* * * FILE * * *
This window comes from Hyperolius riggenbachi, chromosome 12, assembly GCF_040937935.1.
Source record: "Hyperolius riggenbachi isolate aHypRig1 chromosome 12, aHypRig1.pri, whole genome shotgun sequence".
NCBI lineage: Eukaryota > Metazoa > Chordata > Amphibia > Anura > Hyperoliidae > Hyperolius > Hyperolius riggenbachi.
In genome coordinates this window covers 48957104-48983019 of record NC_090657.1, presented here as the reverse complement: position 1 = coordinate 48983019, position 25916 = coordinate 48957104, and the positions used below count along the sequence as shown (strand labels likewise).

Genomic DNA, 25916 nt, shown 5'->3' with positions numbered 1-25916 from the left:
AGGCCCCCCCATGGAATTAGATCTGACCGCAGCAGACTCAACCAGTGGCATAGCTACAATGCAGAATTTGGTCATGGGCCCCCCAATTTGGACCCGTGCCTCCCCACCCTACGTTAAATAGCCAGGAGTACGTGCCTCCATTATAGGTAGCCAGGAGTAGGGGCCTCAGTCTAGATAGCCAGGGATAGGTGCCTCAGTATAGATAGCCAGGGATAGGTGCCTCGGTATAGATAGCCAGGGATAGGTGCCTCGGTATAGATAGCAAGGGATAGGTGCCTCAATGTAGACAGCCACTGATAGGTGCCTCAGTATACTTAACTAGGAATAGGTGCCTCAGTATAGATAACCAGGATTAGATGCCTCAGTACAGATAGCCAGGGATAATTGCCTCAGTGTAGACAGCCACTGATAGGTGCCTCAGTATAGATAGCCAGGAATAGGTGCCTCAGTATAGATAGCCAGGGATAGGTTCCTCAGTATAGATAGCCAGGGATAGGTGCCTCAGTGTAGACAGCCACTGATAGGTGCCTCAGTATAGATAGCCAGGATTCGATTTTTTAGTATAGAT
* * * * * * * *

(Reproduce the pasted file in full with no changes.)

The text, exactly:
This window comes from Hyperolius riggenbachi, chromosome 12, assembly GCF_040937935.1.
Source record: "Hyperolius riggenbachi isolate aHypRig1 chromosome 12, aHypRig1.pri, whole genome shotgun sequence".
NCBI lineage: Eukaryota > Metazoa > Chordata > Amphibia > Anura > Hyperoliidae > Hyperolius > Hyperolius riggenbachi.
In genome coordinates this window covers 48957104-48983019 of record NC_090657.1, presented here as the reverse complement: position 1 = coordinate 48983019, position 25916 = coordinate 48957104, and the positions used below count along the sequence as shown (strand labels likewise).

Genomic DNA, 25916 nt, shown 5'->3' with positions numbered 1-25916 from the left:
AGGCCCCCCCATGGAATTAGATCTGACCGCAGCAGACTCAACCAGTGGCATAGCTACAATGCAGAATTTGGTCATGGGCCCCCCAATTTGGACCCGTGCCTCCCCACCCTACGTTAAATAGCCAGGAGTACGTGCCTCCATTATAGGTAGCCAGGAGTAGGGGCCTCAGTCTAGATAGCCAGGGATAGGTGCCTCAGTATAGATAGCCAGGGATAGGTGCCTCGGTATAGATAGCCAGGGATAGGTGCCTCGGTATAGATAGCAAGGGATAGGTGCCTCAATGTAGACAGCCACTGATAGGTGCCTCAGTATACTTAACTAGGAATAGGTGCCTCAGTATAGATAACCAGGATTAGATGCCTCAGTACAGATAGCCAGGGATAATTGCCTCAGTGTAGACAGCCACTGATAGGTGCCTCAGTATAGATAGCCAGGAATAGGTGCCTCAGTATAGATAGCCAGGGATAGGTTCCTCAGTATAGATAGCCAGGGATAGGTGCCTCAGTGTAGACAGCCACTGATAGGTGCCTCAGTATAGATAGCCAGGATTCGATTTTTTAGTATAGAT